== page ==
After ECB Hold, Gold Longs Wonder How Differently Fed Will Act
The saying is: “If you expect nothing, you can never be disappointed.”
Gold longs were more than a smidgen disappointed after the European Central Bank left unchanged on Thursday.
Market odds for a prompt ECB cut were never too high anyway, surpassing just 50% last week, and the rate reduction, if any, would have been 10 basis points. Therefore, expectations for immediate monetary easing in the euro zone were fairly low. Yet, the ECB rates decision was being watched closely across the world as the precursor for another action: A
Unease for Gold Bulls
The hesitance of Mario Draghi and his governing council to act now rather than later has undoubtedly caused some unease for gold bulls.
The ECB action doesn’t necessarily change the overwhelming expectation for the first U.S. rate cut in a decade when the Federal Open Market Committee meets on July 30-31.
But more important than what happens next Wednesday is what the market is expecting of the Fed in follow-through action in September and beyond. Here’s where the real disappointment could be, not just for gold traders but also the equities crowd which chased the and to record highs on Wednesday, just ahead of the ECB decision.
Are Investors Expecting A Too Dovish Fed?
Blackstone’s chief investment strategist Joseph Zidle is among those who believe the market is expecting too much of the Fed in terms of dovish action.
Zidle laid out his thoughts in an interview with CNBC on Tuesday:
“The market is really terrible at predicting the future direction or path or magnitude of Fed actions. The market never really gets it right, and the Fed is not much better at predicting their own path either.”
“The march to 3,000 on the is not really being driven by earnings. It’s not being driven by fundamentals. It’s really being driven by liquidity on the hopes that the Fed is going to cut pretty aggressively.”
In short, Zidle thinks the Fed won’t deliver on the multiple interest rate cuts expected in the coming months. And the disappointment could cause stocks to tank from all-time highs.
As of now, the fed funds futures market expects a 58% chance for a 50-basis points cut at the September FOMC meeting.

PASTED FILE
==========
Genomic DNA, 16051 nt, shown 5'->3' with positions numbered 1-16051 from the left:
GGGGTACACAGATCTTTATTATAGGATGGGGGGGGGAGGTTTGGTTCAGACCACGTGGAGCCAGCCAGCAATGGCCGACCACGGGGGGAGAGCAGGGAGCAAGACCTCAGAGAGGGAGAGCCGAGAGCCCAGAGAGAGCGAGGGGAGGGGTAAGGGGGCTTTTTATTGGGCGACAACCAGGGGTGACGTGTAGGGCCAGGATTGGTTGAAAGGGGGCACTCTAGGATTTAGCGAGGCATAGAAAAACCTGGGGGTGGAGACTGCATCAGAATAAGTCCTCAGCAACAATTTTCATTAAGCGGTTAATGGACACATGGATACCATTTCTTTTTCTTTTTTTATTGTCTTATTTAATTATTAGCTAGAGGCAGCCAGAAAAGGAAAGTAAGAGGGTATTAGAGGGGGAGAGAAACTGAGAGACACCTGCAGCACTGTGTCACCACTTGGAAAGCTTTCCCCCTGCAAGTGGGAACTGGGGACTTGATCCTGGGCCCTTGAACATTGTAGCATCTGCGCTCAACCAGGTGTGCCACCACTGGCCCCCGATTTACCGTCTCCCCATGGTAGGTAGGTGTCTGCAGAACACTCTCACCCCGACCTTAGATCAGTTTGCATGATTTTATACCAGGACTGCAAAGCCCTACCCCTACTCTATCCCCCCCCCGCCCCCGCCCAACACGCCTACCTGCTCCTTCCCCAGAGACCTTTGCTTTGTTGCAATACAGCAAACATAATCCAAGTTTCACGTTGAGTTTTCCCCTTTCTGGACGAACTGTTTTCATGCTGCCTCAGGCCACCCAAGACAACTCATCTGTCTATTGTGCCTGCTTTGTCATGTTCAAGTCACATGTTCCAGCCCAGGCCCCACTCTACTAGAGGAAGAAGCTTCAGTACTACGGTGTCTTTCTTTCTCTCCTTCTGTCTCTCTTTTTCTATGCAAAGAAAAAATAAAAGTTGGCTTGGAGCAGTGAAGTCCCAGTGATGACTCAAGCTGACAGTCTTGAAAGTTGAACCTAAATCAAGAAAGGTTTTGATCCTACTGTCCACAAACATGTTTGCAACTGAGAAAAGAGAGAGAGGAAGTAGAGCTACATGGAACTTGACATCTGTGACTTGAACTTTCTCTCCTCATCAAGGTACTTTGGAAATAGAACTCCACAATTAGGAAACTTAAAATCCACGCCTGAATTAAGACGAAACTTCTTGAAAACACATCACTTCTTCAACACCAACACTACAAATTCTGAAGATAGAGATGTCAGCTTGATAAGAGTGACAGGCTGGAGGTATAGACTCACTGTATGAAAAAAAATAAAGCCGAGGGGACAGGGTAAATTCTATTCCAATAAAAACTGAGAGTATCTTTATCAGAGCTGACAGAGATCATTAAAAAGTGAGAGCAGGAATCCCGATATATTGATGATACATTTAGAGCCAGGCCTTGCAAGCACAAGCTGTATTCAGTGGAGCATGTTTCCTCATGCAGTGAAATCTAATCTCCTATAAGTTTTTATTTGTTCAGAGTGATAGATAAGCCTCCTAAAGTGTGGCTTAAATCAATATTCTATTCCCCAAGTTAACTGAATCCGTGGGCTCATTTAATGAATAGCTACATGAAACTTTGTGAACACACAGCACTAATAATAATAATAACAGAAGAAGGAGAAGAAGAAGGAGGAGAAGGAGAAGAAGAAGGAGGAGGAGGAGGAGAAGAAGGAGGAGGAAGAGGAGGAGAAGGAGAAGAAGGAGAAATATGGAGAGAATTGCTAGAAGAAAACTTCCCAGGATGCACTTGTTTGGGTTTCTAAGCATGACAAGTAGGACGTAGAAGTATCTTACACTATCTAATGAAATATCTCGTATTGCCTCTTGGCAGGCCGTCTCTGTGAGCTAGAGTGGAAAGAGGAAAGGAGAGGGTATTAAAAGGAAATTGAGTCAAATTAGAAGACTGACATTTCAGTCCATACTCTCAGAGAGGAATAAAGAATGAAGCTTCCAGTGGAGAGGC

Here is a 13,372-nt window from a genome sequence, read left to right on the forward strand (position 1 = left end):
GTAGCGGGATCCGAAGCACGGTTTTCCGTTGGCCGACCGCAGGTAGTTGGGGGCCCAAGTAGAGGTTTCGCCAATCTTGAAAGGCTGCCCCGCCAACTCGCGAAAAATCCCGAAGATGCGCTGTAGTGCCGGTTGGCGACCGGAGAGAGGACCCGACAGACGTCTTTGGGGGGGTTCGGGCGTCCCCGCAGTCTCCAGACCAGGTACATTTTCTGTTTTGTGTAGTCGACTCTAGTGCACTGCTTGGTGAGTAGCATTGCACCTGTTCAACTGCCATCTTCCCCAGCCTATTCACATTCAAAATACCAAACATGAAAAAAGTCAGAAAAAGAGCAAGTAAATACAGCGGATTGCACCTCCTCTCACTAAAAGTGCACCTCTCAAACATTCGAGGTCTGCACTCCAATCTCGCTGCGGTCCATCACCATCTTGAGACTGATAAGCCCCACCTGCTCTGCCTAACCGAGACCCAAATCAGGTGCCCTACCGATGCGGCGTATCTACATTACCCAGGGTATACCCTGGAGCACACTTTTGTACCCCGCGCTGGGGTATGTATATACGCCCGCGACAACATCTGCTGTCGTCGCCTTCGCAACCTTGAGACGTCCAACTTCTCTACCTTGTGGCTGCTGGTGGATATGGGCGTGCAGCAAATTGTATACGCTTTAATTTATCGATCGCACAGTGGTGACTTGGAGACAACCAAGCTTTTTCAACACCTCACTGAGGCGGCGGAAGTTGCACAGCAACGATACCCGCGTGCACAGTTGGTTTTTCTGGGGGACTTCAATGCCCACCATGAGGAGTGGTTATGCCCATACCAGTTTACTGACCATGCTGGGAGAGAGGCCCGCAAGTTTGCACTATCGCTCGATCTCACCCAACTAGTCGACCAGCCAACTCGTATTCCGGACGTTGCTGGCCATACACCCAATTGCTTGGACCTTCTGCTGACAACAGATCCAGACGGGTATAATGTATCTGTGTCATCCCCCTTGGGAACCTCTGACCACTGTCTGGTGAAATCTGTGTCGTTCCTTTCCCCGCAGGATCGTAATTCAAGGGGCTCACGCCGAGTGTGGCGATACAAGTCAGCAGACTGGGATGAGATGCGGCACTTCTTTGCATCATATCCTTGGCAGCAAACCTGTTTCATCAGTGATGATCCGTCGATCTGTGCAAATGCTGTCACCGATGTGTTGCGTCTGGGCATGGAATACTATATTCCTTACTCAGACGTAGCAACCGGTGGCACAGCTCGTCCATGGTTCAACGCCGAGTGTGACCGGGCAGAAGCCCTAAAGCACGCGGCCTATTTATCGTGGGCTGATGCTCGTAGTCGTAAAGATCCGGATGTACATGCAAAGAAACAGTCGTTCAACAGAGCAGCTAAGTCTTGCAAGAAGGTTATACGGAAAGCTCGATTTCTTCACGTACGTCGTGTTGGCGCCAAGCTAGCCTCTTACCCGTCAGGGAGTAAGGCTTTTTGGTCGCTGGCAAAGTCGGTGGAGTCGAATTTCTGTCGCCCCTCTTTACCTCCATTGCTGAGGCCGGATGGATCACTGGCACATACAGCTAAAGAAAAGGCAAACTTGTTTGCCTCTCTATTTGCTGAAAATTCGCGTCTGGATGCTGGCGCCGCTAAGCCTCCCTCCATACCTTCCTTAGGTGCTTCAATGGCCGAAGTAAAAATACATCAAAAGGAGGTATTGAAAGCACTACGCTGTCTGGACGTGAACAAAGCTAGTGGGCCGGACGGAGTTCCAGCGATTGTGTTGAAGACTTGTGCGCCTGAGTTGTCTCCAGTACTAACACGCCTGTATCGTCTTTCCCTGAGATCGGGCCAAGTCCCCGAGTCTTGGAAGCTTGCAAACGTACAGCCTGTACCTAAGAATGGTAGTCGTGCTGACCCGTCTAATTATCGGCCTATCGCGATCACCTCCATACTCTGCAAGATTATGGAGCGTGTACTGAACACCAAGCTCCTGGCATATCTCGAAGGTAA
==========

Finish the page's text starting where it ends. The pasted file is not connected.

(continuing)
Zidle, like many others, expects the Fed to announce 25-bp cut next Wednesday as “insurance” to keep economic growth on track. But he doesn’t expect a lot more.
And explains why:
“Inflation is not nearly as weak as the market expects. A lot of the cuts that the market demands from the Fed were based on this really weak inflation expectation. Economic growth is slowing, but I think we’re going to avoid a recession for a long time.”
Could ECB Decision Be Fore-Runner To Fed Thinking On Inflation?
For those who care, Zidle’s caution on inflation isn’t very different from that espoused by ECB chief Draghi, who maintains the risk of recession in the euro zone is “pretty low”, contrary to market expectations. He also said policymakers at the governing council did not discuss rate cuts on Thursday despite holding their meeting against the backdrop of a seven-year low in manufacturing activity in Germany, the region’s largest economy.
That the ECB could think so differently from the markets is worrying to some analysts who wonder what the Fed will say Wednesday when it comes to its turn.
Peter Kenny of Kenny’s Commentary said:
“Europe’s got some significant problems with its economic landscape, and the commentary from the ECB’s Mario Draghi is not very encouraging.”
Gold Longs, Strongly Perched At $1,400, Await Fed Move
Stefan Gleason, president of Money Metals Exchange, notes that it’s “unusual” for the Fed to begin a stimulus campaign with the stock market already at or near record highs, when its historical habit was to wait for the rally to break down and for recession indicators to flash before coming to the rescue.
But Gleason also says the present environment may be different: “What appears to be driving central bankers’ preemptive dovishness is their belief that inflation is not only tame, but too low. They want to push inflation rates higher, above even their stated 2% target for a prolonged period.”
For gold longs, Thursday’s sharpest price slide since July 5 in the yellow metal was reflective of the disappointment in the ECB action. Both and retraced some of those losses in Friday’s Asian trade, holding above $1,416 an ounce, in anticipation of the coming Fed move.
Investing.com’s Daily Technical Outlook, meanwhile, has a “neutral” recommendation on gold, projecting a top-end resistance of $1,451 in the near term.